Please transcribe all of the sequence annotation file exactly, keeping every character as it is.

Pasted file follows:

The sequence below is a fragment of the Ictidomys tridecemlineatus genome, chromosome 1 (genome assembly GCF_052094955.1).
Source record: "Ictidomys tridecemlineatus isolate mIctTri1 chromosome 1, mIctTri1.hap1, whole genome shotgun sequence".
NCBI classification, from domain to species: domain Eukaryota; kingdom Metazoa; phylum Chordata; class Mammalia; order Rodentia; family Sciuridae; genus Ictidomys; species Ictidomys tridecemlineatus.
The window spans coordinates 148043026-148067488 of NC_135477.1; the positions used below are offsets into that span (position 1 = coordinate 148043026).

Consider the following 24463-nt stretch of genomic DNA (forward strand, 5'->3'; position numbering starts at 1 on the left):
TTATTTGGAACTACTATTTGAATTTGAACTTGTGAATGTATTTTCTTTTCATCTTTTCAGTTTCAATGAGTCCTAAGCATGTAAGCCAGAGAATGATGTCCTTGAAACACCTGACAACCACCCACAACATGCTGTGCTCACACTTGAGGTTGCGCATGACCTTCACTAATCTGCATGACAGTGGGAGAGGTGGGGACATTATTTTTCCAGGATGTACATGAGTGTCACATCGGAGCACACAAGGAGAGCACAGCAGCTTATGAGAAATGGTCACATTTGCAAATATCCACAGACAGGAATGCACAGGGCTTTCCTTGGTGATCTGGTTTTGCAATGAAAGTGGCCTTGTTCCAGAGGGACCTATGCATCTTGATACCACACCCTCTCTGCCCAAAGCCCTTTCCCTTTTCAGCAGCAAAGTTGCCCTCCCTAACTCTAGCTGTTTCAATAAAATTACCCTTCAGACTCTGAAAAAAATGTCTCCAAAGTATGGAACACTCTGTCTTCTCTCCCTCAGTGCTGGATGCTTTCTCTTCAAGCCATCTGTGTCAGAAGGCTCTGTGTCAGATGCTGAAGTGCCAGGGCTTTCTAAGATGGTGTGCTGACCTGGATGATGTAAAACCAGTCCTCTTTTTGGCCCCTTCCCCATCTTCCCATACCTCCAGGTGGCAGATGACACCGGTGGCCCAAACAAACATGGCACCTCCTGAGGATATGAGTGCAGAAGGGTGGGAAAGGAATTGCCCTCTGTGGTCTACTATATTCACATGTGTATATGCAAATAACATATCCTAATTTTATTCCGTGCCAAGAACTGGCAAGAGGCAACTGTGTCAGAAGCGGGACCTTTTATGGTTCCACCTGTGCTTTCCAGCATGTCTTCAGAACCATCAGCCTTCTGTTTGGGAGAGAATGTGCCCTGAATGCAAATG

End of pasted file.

The sequence below is a fragment of the Ictidomys tridecemlineatus genome, chromosome 1 (genome assembly GCF_052094955.1).
Source record: "Ictidomys tridecemlineatus isolate mIctTri1 chromosome 1, mIctTri1.hap1, whole genome shotgun sequence".
NCBI classification, from domain to species: domain Eukaryota; kingdom Metazoa; phylum Chordata; class Mammalia; order Rodentia; family Sciuridae; genus Ictidomys; species Ictidomys tridecemlineatus.
The window spans coordinates 148043026-148067488 of NC_135477.1; the positions used below are offsets into that span (position 1 = coordinate 148043026).

Consider the following 24463-nt stretch of genomic DNA (forward strand, 5'->3'; position numbering starts at 1 on the left):
TTATTTGGAACTACTATTTGAATTTGAACTTGTGAATGTATTTTCTTTTCATCTTTTCAGTTTCAATGAGTCCTAAGCATGTAAGCCAGAGAATGATGTCCTTGAAACACCTGACAACCACCCACAACATGCTGTGCTCACACTTGAGGTTGCGCATGACCTTCACTAATCTGCATGACAGTGGGAGAGGTGGGGACATTATTTTTCCAGGATGTACATGAGTGTCACATCGGAGCACACAAGGAGAGCACAGCAGCTTATGAGAAATGGTCACATTTGCAAATATCCACAGACAGGAATGCACAGGGCTTTCCTTGGTGATCTGGTTTTGCAATGAAAGTGGCCTTGTTCCAGAGGGACCTATGCATCTTGATACCACACCCTCTCTGCCCAAAGCCCTTTCCCTTTTCAGCAGCAAAGTTGCCCTCCCTAACTCTAGCTGTTTCAATAAAATTACCCTTCAGACTCTGAAAAAAATGTCTCCAAAGTATGGAACACTCTGTCTTCTCTCCCTCAGTGCTGGATGCTTTCTCTTCAAGCCATCTGTGTCAGAAGGCTCTGTGTCAGATGCTGAAGTGCCAGGGCTTTCTAAGATGGTGTGCTGACCTGGATGATGTAAAACCAGTCCTCTTTTTGGCCCCTTCCCCATCTTCCCATACCTCCAGGTGGCAGATGACACCGGTGGCCCAAACAAACATGGCACCTCCTGAGGATATGAGTGCAGAAGGGTGGGAAAGGAATTGCCCTCTGTGGTCTACTATATTCACATGTGTATATGCAAATAACATATCCTAATTTTATTCCGTGCCAAGAACTGGCAAGAGGCAACTGTGTCAGAAGCGGGACCTTTTATGGTTCCACCTGTGCTTTCCAGCATGTCTTCAGAACCATCAGCCTTCTGTTTGGGAGAGAATGTGCCCTGAATGCAAATG